Home > Korinthian Matters, Late Antiquity > More Corinth in Late Antiquity: Corinth in Context?

More Corinth in Late Antiquity: Corinth in Context?

David Pettegrew dropped me a line a few weeks ago that Amelia Brown’s dissertation, The City of Corinth and Urbanism in Late Antique Greece, was done and available on line.  It’s great that she is making her important work on Corinth easily available on the internet.  Her dissertation takes its place along the growing list of dissertations (and books) that focus on the Corinthia in Late Antiquity.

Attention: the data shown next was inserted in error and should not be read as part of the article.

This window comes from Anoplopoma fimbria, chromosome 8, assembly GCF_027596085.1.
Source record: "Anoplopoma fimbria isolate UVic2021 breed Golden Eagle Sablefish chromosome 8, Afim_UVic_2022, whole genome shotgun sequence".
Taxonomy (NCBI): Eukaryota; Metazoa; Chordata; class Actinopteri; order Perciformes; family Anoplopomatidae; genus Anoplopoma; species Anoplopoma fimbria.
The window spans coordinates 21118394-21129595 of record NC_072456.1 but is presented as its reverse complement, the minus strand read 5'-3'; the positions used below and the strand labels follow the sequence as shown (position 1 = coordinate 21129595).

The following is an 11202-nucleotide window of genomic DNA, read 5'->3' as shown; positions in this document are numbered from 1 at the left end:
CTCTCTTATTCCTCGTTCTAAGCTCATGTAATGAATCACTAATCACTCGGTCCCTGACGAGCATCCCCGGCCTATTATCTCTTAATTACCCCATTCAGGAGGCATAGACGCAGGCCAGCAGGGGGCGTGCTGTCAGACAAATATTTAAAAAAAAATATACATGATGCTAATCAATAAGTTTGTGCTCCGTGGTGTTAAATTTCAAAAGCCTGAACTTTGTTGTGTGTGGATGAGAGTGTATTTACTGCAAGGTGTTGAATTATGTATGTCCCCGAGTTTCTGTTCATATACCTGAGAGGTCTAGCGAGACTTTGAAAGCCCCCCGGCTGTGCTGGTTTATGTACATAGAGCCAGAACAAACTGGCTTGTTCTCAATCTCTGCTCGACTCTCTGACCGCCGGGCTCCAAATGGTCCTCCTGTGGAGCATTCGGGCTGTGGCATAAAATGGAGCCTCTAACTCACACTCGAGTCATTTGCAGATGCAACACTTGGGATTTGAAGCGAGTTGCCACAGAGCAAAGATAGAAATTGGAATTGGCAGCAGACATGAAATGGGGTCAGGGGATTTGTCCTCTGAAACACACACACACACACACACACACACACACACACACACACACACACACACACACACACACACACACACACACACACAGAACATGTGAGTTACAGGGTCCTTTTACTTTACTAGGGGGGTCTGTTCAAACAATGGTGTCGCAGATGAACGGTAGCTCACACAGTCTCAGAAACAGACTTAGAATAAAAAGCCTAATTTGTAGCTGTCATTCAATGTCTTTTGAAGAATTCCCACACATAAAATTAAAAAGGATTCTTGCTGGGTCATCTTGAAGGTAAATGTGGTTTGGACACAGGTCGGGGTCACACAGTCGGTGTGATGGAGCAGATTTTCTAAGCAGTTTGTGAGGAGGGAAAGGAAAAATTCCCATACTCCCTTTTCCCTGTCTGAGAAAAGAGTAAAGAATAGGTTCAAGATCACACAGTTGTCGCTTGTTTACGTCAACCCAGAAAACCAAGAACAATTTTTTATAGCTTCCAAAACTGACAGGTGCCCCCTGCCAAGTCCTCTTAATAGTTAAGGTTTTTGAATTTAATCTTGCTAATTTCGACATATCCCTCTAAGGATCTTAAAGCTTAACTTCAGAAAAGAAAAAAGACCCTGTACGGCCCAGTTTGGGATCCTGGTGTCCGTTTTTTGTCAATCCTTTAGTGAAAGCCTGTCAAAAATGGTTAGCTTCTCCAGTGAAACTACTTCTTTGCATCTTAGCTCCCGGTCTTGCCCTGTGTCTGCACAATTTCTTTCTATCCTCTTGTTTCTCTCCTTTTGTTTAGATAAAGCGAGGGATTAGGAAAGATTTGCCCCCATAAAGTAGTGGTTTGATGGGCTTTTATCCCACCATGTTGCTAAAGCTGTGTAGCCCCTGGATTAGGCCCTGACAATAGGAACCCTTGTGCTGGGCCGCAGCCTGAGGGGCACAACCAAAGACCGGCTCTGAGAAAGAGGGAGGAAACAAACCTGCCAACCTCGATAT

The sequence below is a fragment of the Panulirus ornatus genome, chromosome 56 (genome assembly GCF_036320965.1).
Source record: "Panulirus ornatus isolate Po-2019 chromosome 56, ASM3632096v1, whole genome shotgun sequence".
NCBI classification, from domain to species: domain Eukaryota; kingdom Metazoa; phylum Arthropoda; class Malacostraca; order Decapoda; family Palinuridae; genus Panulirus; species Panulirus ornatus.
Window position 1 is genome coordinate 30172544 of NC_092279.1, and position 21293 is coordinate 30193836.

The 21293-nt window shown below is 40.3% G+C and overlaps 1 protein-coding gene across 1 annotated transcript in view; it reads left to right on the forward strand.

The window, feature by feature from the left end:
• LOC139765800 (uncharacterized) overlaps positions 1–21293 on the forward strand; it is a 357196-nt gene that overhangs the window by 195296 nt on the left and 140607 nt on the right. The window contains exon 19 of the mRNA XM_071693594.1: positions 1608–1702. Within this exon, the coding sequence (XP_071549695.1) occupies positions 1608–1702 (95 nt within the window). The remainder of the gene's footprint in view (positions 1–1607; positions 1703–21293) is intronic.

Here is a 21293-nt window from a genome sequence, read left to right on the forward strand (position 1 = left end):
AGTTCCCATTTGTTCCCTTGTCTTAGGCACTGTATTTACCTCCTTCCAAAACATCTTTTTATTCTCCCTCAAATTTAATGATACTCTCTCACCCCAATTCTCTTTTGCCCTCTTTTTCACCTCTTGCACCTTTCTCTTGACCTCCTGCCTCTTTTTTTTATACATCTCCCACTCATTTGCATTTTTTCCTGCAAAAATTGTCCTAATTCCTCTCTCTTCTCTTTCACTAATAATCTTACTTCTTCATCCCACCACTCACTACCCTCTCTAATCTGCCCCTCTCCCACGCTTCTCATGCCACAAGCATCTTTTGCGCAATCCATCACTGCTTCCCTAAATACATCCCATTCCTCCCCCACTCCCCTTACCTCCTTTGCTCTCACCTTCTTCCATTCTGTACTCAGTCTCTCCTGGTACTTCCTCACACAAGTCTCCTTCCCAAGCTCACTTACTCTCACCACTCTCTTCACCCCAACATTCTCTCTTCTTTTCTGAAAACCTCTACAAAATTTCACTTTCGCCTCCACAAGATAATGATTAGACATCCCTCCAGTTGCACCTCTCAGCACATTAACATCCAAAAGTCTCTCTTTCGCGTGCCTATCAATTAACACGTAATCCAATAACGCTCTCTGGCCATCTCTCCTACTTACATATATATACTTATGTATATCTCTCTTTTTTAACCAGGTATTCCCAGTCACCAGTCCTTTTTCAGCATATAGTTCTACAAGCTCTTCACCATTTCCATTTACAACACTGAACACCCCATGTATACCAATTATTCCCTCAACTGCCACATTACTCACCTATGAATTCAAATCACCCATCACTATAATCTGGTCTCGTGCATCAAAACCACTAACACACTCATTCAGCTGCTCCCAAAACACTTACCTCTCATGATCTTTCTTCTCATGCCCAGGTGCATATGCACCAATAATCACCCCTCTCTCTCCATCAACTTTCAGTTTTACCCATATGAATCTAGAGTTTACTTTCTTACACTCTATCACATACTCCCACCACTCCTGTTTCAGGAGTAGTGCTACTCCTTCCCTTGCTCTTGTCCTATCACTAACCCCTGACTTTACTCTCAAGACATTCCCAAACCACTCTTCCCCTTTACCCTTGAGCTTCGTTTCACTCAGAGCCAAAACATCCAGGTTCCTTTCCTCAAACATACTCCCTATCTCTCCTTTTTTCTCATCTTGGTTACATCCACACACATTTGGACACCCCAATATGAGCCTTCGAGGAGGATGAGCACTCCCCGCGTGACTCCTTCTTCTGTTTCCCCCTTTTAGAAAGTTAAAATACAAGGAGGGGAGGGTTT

Over the past couple of years, I’ve noted the boom in interest in Late Antiquity.  The first issue of the Journal of Late Antiquity, for example, seemed a natural development for this expanding area of specialization and interest.  I have also noted, however, that the the field has tended to emphasize a rather limited number of paradigms for analyze “post-classical” antiquity.  As a rule, students of Late Antiquity continue to find irresistible tired arguments for “continuity vs. change” under various guises (prosperity vs. decline, centralization vs. dissipation, economic sophistication vs. economic stagnation, paganism vs. Christianity, et c.).  Moreover, these arguments almost all depend upon an ironic interpretation of the traditional good/bad (classical antiquity/post-classical antiquity) dichotomy.  So far, this paradigm has produced a significant body of new knowledge and may have even started to de-center the traditional areas of emphasis in the field of “Classical Archaeology”.